in Austin, Texas: "...Mexican kitsch multiplied times a dozen different fonts and silkscreen-split-fountain effects."
Restaurant menu design might not be a frequent topic of conversation among home cooks, but food lovers (and what home cook isn't a food lover?), design buffs, and those who love to cook for a crowd have much to glean from the creative menu's play on type, color, and presentational style. Art of the Menu, launched last August by graphic design enterprise Under Consideration, showcases great menus from around the world, and it's a fascinating look at the way we, as eaters, are inspired and enticed by food.
What makes a great menu, you ask? As Art of the Menu writes:
...Menus are the meeting point of otherwise widely celebrated design practices. Above all, a good menu is about expertly executed typography: It has to be clear, legible (sometimes just under candle light), and representative of the cuisine. Menus are a light version of data visualization and information design: Helping the diner navigate between courses, options, and prices... But who are we kidding? A good menu should make you hungry. It should get your mouth watering. Hopefully it does it in a cool-looking way. And if it does, then you will probably find it here, on Art of the Menu.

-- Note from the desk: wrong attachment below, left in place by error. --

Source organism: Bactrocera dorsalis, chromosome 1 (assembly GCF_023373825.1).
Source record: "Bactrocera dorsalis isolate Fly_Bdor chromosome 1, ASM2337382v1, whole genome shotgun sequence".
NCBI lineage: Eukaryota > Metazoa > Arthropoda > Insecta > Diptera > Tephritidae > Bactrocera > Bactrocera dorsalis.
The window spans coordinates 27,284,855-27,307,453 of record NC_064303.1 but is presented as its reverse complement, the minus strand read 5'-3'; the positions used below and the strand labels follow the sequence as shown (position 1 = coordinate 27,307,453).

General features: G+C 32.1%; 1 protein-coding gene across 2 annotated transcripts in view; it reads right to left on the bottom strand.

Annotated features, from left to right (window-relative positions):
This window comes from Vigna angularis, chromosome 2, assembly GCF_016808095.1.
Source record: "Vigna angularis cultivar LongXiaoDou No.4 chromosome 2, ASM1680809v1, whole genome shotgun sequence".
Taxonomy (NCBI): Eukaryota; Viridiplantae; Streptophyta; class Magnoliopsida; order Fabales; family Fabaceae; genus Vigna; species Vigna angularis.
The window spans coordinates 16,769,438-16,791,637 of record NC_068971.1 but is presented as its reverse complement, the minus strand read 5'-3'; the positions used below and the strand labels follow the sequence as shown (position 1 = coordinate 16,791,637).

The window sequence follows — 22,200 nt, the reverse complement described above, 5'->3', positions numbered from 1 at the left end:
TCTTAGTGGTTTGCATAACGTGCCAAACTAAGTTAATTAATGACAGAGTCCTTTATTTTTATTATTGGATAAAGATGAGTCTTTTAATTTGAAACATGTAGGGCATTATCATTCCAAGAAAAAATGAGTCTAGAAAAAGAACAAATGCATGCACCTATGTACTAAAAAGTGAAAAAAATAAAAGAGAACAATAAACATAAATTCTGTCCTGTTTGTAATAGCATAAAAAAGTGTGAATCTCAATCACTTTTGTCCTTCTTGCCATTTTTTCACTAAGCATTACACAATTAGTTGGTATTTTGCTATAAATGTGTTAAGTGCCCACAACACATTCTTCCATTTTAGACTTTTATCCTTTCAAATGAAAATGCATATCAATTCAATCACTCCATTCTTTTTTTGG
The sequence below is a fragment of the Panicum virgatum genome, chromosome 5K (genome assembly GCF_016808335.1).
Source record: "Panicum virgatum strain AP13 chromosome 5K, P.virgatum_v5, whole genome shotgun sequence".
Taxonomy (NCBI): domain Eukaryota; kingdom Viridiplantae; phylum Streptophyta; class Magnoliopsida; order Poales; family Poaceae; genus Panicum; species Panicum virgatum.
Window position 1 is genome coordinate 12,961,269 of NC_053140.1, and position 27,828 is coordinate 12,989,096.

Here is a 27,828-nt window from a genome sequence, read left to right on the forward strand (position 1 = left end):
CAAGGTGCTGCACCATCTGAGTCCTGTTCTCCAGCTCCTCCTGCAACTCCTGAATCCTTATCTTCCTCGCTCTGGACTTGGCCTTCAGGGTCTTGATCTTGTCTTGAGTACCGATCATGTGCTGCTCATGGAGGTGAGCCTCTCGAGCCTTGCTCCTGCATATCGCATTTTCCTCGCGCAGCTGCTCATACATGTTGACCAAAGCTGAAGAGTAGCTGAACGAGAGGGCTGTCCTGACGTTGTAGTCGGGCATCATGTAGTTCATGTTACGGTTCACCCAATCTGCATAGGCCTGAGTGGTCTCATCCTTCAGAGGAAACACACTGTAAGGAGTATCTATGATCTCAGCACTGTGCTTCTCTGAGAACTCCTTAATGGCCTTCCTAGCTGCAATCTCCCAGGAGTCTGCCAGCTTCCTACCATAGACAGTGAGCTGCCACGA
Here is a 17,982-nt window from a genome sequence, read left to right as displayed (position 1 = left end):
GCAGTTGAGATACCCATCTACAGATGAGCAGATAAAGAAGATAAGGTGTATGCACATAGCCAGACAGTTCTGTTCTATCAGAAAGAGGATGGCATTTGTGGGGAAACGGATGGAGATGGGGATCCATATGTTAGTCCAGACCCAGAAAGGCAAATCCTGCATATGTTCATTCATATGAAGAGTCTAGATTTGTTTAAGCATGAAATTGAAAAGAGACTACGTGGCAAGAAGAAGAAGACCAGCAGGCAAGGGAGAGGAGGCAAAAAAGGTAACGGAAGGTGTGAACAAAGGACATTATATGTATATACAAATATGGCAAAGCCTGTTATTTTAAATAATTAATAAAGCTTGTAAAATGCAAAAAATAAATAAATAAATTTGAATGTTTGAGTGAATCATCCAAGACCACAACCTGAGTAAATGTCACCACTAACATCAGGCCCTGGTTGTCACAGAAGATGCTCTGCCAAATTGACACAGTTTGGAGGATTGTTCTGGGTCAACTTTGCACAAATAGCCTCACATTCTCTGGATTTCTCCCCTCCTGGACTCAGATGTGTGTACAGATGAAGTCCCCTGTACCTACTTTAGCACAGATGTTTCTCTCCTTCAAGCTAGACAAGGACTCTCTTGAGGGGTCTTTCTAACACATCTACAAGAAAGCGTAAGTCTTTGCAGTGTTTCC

While a written menu is not typical for a home cook ("Tonight's Specials: Leftover Beef Stew with a Hastily Prepared Salad!"), eating is ultimately about engagement—with the food and with the hands that prepared it. It is therefore interesting to consider menus from the food maker's perspective: what are we being made to notice and respond to? Why are we drawn to certain types of foods over others? What entices us to eat what we eat?
Hmm, this makes me think. Creative exercise, everyone! If your home kitchen and your cooking had a menu of its own, what would it look like? Would it have the bright, water-soaked colors of Maudie's menu, or the minimalist, elemental look of Eleven Madison Park? How would your food artistically translate to the page?
For some cooks, taste may be the primary concern, while everything else—look, presentation, style— takes a backseat. But if menu design teaches us anything, it's that our experience of food begins way before our first mouthful. It starts with an idea, the anticipation of something wonderful, made all the more exciting by the inspiration we know is to come.
Read More: The Art of the Menu
Related: Print and Hang! Menus from the New York Public Library
(Images: as linked via Art of the Menu)